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Iraq ex-PM Maliki dismisses report blaming him for Mosul’s fall to ISIS

Iraq ex-PM Maliki dismisses report blaming him for Mosul’s fall to ISIS
The former prime minister of Iraq, Nuri al-Maliki, who a domestic investigation has found responsible for Mosul’s conquest by Islamic State in June, 2014, has slammed the panel's findings on the humiliating fall of the key northern city as having "no value."

"There is no value to the results that came out of the parliamentary investigation committee," Maliki said on Facebook on Tuesday in the first public comment on the report, which was released on Sunday, Reuters reports.

"What happened in Mosul was a conspiracy planned in Ankara, then the conspiracy moved to Erbil," the former PM said, putting the blame on Turkey and Iraqi Kurdistan.

The fall of Mosul, currently the de-facto Iraqi capital of Islamic State (IS, formerly ISIS/ISIL), became a turning point in the group's offensive last summer. The capture of Iraq’s second biggest city enabled the jihadists to seize large swathes of territories in northwestern Iraq.

The investigation by the Iraqi parliamentary panel was referred to the public prosecutor on Monday. It puts the blame for the army’s defeat by IS on Maliki and 35 other officials, calling for legal action against those responsible. Among others, the report has also found Mosul Governor Atheel al-Nujaifi and former acting Defense Minister Sadoun al-Dulaimi accountable.

Maliki, in Iran since Friday according to his website, has been widely accused of escalating religious tensions between the Shia and Sunni factions in Iraq. It's believed the marginalization of the Sunnis, who for centuries dominated over the Shia majority, triggered instability, pushing them to be more likely to be receptive and loyal to Islamic State.


The former PM is also suspected of having appointed his commander-in-chief based on personal ties, rather than expertise. As a result, it is alleged the Iraqi Army lacked training and professionalism, leading to low combat readiness and skills.

According to a report released earlier this month, former officers from Saddam Hussein’s military, spy agencies and senior intelligence officials, including the chief of a key counterterrorism intelligence unit, hugely dominate Islamic State’s top brass. Senior Iraqi officers on the front lines of the fight against IS told AP that the experience they bring appeared to be a major reason for Islamic State’s victories in conquering large parts of Iraq and Syria.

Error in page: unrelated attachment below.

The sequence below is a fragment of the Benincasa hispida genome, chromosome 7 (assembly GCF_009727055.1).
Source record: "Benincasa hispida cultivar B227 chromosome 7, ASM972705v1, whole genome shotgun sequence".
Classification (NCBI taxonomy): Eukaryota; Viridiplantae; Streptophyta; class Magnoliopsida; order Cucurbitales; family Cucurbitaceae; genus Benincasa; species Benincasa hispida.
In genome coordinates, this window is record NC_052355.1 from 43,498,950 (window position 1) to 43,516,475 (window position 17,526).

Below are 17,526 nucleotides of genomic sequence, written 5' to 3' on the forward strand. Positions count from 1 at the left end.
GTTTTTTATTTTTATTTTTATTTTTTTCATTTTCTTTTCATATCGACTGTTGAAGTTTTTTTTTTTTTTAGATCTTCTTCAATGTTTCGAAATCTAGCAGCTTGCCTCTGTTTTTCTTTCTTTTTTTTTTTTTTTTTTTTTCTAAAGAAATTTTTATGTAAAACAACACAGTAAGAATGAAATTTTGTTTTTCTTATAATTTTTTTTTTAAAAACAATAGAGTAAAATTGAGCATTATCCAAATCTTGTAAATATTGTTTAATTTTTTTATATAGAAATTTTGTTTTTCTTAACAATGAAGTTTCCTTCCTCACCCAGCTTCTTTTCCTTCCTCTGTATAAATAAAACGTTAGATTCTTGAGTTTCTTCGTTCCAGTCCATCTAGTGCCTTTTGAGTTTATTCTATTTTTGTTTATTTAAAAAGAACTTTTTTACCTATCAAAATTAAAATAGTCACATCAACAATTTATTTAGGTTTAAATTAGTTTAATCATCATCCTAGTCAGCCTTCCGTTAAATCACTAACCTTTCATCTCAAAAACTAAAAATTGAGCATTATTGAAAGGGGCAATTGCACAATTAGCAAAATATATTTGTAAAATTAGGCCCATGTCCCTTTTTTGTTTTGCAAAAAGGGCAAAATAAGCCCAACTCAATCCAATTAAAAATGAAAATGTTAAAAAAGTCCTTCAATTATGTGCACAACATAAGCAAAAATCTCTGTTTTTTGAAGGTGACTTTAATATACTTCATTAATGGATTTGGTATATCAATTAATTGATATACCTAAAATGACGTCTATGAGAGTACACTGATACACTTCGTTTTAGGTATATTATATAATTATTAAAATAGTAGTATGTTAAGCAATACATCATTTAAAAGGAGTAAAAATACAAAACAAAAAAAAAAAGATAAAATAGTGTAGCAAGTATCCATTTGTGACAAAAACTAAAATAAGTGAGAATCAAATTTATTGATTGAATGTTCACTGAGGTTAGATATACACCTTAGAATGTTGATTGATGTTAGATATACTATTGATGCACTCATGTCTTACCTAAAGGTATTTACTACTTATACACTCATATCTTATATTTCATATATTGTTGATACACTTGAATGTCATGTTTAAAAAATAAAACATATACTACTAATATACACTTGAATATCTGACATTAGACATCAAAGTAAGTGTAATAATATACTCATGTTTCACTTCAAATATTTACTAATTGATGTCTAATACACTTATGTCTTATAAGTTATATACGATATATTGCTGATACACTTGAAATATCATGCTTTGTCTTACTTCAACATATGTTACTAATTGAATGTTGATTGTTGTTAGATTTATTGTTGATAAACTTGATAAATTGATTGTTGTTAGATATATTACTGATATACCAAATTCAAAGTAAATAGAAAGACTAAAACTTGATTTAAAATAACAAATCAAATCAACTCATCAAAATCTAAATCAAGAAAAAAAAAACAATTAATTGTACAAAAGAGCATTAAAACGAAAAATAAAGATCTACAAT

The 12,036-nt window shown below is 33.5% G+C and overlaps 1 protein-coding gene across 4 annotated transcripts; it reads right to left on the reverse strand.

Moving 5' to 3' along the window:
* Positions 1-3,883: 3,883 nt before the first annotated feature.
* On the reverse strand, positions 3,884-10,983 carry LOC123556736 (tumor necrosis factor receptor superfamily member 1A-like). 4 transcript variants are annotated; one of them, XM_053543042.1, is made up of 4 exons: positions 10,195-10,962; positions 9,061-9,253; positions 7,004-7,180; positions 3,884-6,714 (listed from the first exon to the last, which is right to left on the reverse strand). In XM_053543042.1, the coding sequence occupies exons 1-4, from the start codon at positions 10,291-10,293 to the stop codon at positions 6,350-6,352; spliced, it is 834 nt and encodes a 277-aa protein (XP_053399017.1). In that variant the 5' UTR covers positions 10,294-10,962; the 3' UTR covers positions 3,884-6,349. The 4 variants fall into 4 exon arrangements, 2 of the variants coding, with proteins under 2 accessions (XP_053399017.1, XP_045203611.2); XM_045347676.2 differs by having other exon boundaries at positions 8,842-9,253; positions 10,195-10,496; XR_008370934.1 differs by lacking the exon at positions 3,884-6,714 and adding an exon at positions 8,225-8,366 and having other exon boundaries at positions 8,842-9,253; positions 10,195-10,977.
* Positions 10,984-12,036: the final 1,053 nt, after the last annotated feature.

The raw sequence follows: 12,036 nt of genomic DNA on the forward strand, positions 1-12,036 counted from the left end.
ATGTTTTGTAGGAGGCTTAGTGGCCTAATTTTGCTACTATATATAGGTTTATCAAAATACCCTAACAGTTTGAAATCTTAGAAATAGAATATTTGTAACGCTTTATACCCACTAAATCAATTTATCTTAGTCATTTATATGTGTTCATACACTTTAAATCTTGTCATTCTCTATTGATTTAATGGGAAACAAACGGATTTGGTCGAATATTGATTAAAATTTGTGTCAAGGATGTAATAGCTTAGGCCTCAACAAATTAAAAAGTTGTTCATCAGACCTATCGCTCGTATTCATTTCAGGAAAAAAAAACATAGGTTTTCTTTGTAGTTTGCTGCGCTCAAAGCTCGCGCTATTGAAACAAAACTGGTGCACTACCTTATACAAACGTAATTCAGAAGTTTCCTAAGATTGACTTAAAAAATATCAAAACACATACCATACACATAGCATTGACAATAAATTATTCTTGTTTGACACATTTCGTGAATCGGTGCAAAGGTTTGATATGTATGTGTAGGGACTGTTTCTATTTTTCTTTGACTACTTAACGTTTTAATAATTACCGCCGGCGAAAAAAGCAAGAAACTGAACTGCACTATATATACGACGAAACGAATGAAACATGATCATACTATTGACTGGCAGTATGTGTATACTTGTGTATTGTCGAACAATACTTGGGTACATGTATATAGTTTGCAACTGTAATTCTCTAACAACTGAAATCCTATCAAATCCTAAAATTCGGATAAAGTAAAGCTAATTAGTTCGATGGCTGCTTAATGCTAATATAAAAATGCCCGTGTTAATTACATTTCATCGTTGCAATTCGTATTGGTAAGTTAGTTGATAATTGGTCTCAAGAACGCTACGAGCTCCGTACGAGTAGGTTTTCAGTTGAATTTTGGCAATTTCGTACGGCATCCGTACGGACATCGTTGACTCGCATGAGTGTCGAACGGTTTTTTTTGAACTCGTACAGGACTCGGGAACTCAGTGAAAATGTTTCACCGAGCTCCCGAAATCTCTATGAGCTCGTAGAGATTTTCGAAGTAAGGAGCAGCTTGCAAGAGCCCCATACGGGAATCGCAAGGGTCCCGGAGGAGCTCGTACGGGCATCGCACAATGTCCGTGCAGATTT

The sources reportedly estimate the number of Saddam-era veterans in mid- and senior-level positions within IS ranks at currently between 100 and 160. They mostly hail from Sunni-dominated areas, with intelligence officers largely from western Anbar province. The majority of army officers come from the northern Iraqi city of Mosul, while members of security services are exclusively from Saddam's clan around his hometown of Tikrit.

A former CIA case officer who has served in Iraq, Patrick Skinner, told AP that Saddam-era military and intelligence officers were a "necessary ingredient" in IS's battlefield triumphs last year, accounting for its expansion from a "terrorist organization to a proto-state."

"Their military successes last year were not terrorist, they were military successes," Skinner said.

It's believed that a large portion of Islamic State’s budget comes from smuggling oil through Turkey and Iraq. The group is also thought to be levying tolls from passing caravans trafficking illegal goods.

“Islamic State has built an empire, functioning as both a company and a state: selling oil and trafficking precious art while building a formidable army,” Middle East political analyst Catherine Shakdam told RT.

IS currently controls about one-third of Iraq and Syria. A report by the UK-based Syrian Observatory for Human Rights released last month stated that Islamic State militants used chemical weapons while shelling a Kurdish village in late June, in what is said to be the first well-documented case of such an attack against Kurds. Reports of IS militants using toxic substances such as chlorine gas in warfare began to appear after the jihadists seized a former and substantial Iraqi chemical weapons plant in June, 2014.